Monday, October 27, 2008
No matter what your age, the last night of October is always one to look forward to celebrating. Halloween means kids running around in costumes, family and friends getting together and a chance talk with neighbors. What other holiday do you have an excuse to eat all the sugar you want and wear whatever you want? But Halloween wasn’t always the same celebration we experience today. In fact, Halloween’s origins date back thousands of years to the ancient Celtic festival called Samhain, pronounced sow-in.
The Celts, who lived 2,000 years ago in the area that is the present day United Kingdom, Ireland and northern France, celebrated Samhain as their new year on November 1. This time marked the end of summer and harvest period and the beginning of the winter, which is a cold and dark time in this region of the world. The Celts associated the season with death and believed that on the night before Samhain the boundary between the living and the dead was distorted.
The Celts celebrated the night of October 31 when ghosts of the dead where believed to return to earth causing trouble and damaging the community’s food supply. The Celts observed the event by burning crops and sacrificing animals to the Celtic Gods in bonfires built by the Druids. They wore costumes, typically of animal skins and heads, to tell each others’ fortunes. And when the celebration was over, the Celts lit their hearth fires from the sacred bonfire to protect them during the coming months.
Romans soon conquered the territory occupied by the Celts and ruled over the land for 400 years. Over the course of time, two Roman festivals were combined with Samhain. One was called Feralia, a day in late October when the Romans commemorated the passing of the dead. The second honored Pomona, the Roman Goddess of fruit and trees. Pomona’s symbol is the apple and was incorporated into the celebration of Samhain. This probably explains the modern day tradition of bobbing for apples, practiced on Halloween.
The Christian influence spread into the Celtic lands by the year 800. About this time, Pope Boniface IV designated November 1 as All Saint’s Day as a time to honor saints and martyrs. Current belief is that the pope was attempting to replace the Celtic festival of the dead with a church-sanctioned holiday. The celebration was also referred to as All-hallows or All-Hallowmas, which was Middle English for All Saints' Day. Eventually, the night before it began to be called All-hallows Eve and then Halloween. In the year 1000, the church would make November 2 All Souls’ Day to honor the dead. The holiday was celebrated similarly to Samhain with bonfires, parades and costumes such as angels, saints and devils. Together, the three celebrations became known as Hallowmas.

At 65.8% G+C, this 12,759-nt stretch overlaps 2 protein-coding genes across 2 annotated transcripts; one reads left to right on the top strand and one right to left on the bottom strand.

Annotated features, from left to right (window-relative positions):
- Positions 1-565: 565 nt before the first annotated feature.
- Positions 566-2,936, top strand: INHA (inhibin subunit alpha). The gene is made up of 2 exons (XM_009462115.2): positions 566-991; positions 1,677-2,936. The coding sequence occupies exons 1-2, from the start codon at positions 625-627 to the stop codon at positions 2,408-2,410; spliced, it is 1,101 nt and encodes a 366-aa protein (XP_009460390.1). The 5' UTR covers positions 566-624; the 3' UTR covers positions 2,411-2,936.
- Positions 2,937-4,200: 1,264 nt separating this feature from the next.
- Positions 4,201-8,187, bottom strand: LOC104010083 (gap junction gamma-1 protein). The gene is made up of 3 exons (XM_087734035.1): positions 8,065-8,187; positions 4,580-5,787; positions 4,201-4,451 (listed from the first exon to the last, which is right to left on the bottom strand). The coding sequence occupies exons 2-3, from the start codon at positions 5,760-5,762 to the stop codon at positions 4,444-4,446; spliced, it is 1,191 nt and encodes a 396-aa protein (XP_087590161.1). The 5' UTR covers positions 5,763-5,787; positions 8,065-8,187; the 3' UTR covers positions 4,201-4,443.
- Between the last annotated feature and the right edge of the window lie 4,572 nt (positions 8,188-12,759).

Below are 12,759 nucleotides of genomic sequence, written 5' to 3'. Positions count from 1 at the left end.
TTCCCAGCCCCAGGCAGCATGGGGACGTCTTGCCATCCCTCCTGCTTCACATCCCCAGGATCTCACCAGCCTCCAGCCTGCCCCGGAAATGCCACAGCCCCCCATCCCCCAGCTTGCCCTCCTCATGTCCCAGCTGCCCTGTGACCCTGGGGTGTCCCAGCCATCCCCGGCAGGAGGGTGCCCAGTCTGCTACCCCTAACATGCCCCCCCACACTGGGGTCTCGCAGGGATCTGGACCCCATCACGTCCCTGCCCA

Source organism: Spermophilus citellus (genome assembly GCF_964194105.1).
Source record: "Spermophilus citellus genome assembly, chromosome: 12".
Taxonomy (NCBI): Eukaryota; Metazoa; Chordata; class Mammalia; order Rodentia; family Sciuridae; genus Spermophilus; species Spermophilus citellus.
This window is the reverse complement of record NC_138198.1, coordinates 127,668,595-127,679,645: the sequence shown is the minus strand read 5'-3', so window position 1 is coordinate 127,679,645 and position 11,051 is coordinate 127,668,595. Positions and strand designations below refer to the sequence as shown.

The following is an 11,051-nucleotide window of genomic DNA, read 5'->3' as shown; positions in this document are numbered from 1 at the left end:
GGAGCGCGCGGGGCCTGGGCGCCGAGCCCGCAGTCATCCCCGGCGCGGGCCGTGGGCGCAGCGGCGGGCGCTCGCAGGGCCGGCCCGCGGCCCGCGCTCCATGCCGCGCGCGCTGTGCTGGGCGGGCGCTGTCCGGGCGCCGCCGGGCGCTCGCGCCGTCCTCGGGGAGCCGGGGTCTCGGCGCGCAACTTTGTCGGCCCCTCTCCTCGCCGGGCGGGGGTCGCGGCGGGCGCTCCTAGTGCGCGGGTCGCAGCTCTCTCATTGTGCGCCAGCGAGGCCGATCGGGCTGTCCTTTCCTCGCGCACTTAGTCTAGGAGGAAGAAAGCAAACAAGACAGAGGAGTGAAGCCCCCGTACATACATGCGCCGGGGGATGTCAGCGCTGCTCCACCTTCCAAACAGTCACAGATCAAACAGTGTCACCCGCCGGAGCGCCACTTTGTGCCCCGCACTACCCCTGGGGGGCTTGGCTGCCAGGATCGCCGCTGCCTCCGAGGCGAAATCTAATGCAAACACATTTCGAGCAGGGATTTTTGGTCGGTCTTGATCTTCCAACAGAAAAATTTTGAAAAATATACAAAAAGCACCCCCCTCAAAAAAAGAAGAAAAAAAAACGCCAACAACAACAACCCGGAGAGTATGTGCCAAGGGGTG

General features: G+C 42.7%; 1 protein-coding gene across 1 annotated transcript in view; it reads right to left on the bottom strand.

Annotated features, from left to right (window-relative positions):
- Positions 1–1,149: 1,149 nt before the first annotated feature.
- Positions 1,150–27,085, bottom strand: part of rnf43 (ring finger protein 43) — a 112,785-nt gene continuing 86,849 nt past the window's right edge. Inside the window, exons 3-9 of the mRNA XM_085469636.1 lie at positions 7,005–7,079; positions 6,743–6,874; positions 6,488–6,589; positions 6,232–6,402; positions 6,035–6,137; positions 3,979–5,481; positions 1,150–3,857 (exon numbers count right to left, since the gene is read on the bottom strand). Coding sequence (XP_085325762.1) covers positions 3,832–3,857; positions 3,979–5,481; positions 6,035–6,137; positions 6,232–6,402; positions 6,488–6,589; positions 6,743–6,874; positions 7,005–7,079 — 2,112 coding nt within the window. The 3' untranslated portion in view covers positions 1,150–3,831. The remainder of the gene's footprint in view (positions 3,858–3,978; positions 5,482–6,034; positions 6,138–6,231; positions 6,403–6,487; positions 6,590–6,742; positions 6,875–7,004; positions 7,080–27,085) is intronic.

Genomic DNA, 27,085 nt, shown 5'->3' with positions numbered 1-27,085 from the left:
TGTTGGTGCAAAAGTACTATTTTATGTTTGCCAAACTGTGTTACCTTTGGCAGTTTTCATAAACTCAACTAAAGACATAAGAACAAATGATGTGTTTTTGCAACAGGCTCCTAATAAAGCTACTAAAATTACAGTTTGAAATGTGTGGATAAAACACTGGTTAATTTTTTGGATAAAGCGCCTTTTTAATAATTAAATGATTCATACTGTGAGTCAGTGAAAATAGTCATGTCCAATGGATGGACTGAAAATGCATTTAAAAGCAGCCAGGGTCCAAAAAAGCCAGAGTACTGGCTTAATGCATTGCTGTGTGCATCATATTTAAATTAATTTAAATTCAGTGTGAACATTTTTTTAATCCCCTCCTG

As European immigrants came to America, they brought their varied Halloween customs with them. But because of rigid Protestant beliefs in early New England, the celebration of the holiday was limited. The beliefs of various European ethnic groups and the American Indians also began to mesh with the celebration of Halloween and an American version began to materialize. The first American celebrations included public events held to celebrate the harvest. Neighbors would share stories of the deceased, tell fortunes, dance and sing. Colonial Halloween celebrations featured ghost stories and mischief. By the middle of the nineteenth century, autumn festivals were common but Halloween had not reached the entire country.
Immigrants flooded America in the second half of the 1800s, especially Irish immigrants fleeing their country’s potato famine who popularized Halloween nationally. Taking from both Irish and English traditions, Americans began to dress up in halloween costumes, which has European and Celtic roots. These cultures believed they could avoid being recognized by the ghosts that came out on the night of Samhain by wearing masks. They would also place bowls of food outside their homes to satisfy the ghosts and prevent them from entering the home, which could be where trick-or-treating originated. Other sources point to beggars in Ireland who made their rounds to homes of the rich to ask for money and food. They would threaten them with “evil spirits” if they did not give.